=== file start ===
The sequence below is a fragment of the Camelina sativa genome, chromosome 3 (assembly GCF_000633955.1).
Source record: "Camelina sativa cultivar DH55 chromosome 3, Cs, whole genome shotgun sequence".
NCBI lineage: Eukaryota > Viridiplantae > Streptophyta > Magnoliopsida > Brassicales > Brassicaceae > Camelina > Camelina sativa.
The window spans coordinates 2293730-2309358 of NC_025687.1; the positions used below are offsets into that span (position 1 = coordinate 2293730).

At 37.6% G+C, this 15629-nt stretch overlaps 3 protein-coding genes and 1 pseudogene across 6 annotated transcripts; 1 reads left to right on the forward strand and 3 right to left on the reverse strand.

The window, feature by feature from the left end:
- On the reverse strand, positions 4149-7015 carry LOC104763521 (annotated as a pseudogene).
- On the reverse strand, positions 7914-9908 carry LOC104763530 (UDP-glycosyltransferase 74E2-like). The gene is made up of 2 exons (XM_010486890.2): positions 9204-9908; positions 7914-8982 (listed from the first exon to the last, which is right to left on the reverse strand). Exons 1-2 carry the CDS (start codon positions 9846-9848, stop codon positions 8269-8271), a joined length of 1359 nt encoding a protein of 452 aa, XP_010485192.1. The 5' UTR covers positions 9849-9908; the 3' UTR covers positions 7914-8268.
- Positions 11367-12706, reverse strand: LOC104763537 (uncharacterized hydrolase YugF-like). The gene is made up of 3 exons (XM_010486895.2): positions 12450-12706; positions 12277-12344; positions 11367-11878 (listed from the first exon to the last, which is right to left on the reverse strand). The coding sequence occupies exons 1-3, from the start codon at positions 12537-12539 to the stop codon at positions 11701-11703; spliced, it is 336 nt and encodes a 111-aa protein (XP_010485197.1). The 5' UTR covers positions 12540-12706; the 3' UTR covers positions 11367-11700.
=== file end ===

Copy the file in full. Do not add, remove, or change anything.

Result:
The sequence below is a fragment of the Camelina sativa genome, chromosome 3 (assembly GCF_000633955.1).
Source record: "Camelina sativa cultivar DH55 chromosome 3, Cs, whole genome shotgun sequence".
NCBI lineage: Eukaryota > Viridiplantae > Streptophyta > Magnoliopsida > Brassicales > Brassicaceae > Camelina > Camelina sativa.
The window spans coordinates 2293730-2309358 of NC_025687.1; the positions used below are offsets into that span (position 1 = coordinate 2293730).

At 37.6% G+C, this 15629-nt stretch overlaps 3 protein-coding genes and 1 pseudogene across 6 annotated transcripts; 1 reads left to right on the forward strand and 3 right to left on the reverse strand.

The window, feature by feature from the left end:
- On the reverse strand, positions 4149-7015 carry LOC104763521 (annotated as a pseudogene).
- On the reverse strand, positions 7914-9908 carry LOC104763530 (UDP-glycosyltransferase 74E2-like). The gene is made up of 2 exons (XM_010486890.2): positions 9204-9908; positions 7914-8982 (listed from the first exon to the last, which is right to left on the reverse strand). Exons 1-2 carry the CDS (start codon positions 9846-9848, stop codon positions 8269-8271), a joined length of 1359 nt encoding a protein of 452 aa, XP_010485192.1. The 5' UTR covers positions 9849-9908; the 3' UTR covers positions 7914-8268.
- Positions 11367-12706, reverse strand: LOC104763537 (uncharacterized hydrolase YugF-like). The gene is made up of 3 exons (XM_010486895.2): positions 12450-12706; positions 12277-12344; positions 11367-11878 (listed from the first exon to the last, which is right to left on the reverse strand). The coding sequence occupies exons 1-3, from the start codon at positions 12537-12539 to the stop codon at positions 11701-11703; spliced, it is 336 nt and encodes a 111-aa protein (XP_010485197.1). The 5' UTR covers positions 12540-12706; the 3' UTR covers positions 11367-11700.